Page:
I got behind an enemy plane, opened fire and with each hit debris would fly off the plane…and come right out of the screen at me. Then the pilot ejected and I got the amazing view of the pilot just missing me as his plane exploded. It’s the difference between looking at a picture of the action…and really feeling like you’re in a plane flying through a field of debris.
Also, remember that part of HL2 where you play catch with Dog? As the Soprano’s would say…fughedaboutit!
It’s really hard to explain the effect to someone who hasn’t experienced it, but if you’re playing a shooter, imagine taking the screen out of your monitor and setting up GI-Joes inside it. That’s what it looks like (albeit through sunglasses).
Another experience that sticks in my mind was I was playing Ultimate Spiderman and was jumping from rooftop to rooftop…suddenly I leapt out into space between two skyscrapers…and felt my stomach jump into my mouth. I got a real feeling of vertigo…and that’s realism you just can’t get anywhere else.
The other big positive I can mention is that even though the Edimensional driver for non-Nvidia cards is essentially a hack, it works beautifully with most games. I found the glasses worked with about 95% of my games.
If you have an ATI card and an LCD monitor capable of at least 75hz, I’d recommend these glasses. You won’t use them all the time, but they’re definitely worth owning.
Considering everything I’ve heard about how much better these glasses are with Nvidia cards and CRT monitors, I don’t see why anyone with that hardware wouldn’t own these glasses.
All I can say is don’t expect them to work perfectly out of the box. Expect to spend a couple hours playing with them and working out how to set them up before you become proficient with them. After that it’s butter.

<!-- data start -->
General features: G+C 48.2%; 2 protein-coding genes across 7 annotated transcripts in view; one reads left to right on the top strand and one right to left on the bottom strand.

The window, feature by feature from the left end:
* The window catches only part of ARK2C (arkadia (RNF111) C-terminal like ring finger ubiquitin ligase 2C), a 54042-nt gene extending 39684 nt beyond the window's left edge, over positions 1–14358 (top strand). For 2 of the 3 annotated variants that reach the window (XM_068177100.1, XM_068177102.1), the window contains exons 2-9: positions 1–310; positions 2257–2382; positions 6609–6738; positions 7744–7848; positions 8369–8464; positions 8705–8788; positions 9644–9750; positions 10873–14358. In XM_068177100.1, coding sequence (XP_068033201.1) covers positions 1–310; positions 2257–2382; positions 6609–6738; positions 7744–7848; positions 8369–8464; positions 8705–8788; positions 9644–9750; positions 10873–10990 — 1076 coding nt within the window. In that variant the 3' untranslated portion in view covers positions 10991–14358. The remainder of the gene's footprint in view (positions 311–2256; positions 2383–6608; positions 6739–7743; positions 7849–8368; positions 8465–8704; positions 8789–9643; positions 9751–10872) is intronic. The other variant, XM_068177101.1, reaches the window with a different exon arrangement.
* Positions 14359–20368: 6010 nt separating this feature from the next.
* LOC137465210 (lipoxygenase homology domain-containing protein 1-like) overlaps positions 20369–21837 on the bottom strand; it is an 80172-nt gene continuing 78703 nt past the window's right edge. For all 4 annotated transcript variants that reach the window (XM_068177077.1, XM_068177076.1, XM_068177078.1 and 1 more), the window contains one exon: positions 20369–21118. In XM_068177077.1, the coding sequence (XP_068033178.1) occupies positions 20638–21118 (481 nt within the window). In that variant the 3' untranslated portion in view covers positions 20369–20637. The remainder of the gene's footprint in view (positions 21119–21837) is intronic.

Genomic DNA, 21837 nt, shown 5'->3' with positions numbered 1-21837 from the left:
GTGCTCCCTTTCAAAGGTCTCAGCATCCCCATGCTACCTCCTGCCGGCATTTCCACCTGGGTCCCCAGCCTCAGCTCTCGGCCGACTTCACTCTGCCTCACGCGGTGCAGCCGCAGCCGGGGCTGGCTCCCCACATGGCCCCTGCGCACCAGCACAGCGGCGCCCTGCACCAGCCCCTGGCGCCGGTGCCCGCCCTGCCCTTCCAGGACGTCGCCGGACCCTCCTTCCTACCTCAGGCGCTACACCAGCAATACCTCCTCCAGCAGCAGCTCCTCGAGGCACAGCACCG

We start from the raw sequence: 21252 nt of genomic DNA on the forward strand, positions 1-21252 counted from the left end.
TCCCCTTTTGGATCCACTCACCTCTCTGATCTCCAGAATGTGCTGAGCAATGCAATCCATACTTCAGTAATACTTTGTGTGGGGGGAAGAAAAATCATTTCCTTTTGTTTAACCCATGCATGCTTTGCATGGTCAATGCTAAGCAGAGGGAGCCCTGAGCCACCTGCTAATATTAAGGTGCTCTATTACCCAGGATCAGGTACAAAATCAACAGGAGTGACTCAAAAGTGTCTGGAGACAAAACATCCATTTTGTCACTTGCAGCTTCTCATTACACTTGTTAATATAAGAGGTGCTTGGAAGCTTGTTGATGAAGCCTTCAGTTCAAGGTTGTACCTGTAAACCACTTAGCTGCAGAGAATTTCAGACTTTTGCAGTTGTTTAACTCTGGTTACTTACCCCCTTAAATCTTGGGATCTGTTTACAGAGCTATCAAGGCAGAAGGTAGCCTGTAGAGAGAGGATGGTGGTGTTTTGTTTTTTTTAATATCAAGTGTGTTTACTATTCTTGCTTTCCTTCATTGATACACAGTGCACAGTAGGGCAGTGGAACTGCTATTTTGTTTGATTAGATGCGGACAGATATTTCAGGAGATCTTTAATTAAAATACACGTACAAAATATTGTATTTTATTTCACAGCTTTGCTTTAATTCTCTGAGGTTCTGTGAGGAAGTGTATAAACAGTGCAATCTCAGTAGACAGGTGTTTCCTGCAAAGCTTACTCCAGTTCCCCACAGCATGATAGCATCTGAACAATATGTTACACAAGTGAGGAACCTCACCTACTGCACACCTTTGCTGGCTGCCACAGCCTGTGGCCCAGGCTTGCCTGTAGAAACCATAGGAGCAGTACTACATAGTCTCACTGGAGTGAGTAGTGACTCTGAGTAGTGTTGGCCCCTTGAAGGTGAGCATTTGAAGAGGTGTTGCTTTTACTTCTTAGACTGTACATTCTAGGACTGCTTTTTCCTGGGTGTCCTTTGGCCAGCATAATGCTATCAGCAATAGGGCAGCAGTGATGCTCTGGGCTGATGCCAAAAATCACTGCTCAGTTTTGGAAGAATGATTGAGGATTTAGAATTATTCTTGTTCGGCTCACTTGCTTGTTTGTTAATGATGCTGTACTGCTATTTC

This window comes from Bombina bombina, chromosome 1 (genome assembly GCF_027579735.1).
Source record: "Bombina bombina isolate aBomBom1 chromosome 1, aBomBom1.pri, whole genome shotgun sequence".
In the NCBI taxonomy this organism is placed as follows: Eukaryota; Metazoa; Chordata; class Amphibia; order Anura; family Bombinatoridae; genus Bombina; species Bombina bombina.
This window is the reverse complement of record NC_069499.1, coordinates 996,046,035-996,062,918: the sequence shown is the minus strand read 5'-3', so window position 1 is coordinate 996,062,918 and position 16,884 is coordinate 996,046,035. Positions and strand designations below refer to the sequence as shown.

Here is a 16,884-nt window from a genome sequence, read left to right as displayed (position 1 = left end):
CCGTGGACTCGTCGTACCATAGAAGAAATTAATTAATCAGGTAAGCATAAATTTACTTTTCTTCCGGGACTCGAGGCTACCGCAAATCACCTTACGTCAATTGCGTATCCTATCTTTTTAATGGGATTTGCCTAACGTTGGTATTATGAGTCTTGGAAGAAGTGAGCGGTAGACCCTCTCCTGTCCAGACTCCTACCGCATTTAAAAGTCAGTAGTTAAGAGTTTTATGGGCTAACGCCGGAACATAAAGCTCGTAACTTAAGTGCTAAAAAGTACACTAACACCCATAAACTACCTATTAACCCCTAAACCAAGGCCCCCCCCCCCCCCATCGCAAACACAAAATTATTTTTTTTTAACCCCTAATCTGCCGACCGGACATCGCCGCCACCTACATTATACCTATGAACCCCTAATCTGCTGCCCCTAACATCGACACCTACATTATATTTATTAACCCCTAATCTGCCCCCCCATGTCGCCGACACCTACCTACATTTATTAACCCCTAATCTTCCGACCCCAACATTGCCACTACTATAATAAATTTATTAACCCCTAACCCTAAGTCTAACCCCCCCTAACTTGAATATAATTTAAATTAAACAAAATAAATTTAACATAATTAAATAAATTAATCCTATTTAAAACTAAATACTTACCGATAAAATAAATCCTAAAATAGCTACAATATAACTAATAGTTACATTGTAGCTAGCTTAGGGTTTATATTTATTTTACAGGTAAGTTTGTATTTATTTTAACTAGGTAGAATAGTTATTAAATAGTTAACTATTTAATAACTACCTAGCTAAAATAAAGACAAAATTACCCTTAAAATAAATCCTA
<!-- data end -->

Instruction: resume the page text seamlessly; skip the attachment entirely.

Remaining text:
One last point to mention is that if you own an LCD monitor, make sure you buy your glasses from the Edimensional website. I saw these for sale on Newegg.com for $50, but the $50 pair are the old ones that will only work with CRT monitors.
The drivers that were shipped with my product installed some drivers into a folder named 5.0 (implying their version number). Yet, when I hover over the taskbar icon, they are described as eDimensional drivers v4.0! They are not the same as the v4.0 drivers I was able to obtain from the eDimensional website (different filesize and a different collection of support files)! Installing the two sets of drivers along side each other (even when only one driver was active) caused major problems for me. Many games just would not work at all while others had corrupted textures within the game. The best results I had was to uninstall the v5 (v4+?) drivers that originated from my install disc and use the v4 drivers from the website. The drivers on the shipped CD still had some texture problems, in particular some sprites used on HUDs were incorrectly scaled.
Another odd problem I had was that out of the two sets of glasses they sent me one was polarized in the wrong direction! Just slipping the glasses over my ears and peering at an LCD display produced complete blackness! By tilting my head, I could see an image which became brighter as I approached 90 degrees, but obviously this is not correct and with the glasses either activated or not, they continued to completely filter the image with my head oriented normally. The other set of glasses where polarized 90 degrees to this and worked correctly. Perhaps when you order a set of glasses from eDimensional you need to tell them that you plan to use them with an LCD display. I did not tell them, but at least I ended up with one good pair. Glancing around at a few other brands of LCD displays at work with the glasses on, demonstrated that they are polarized in the same direction (at least all of the various models in our office were). Presumably, the other pair would still work normally on a CRT.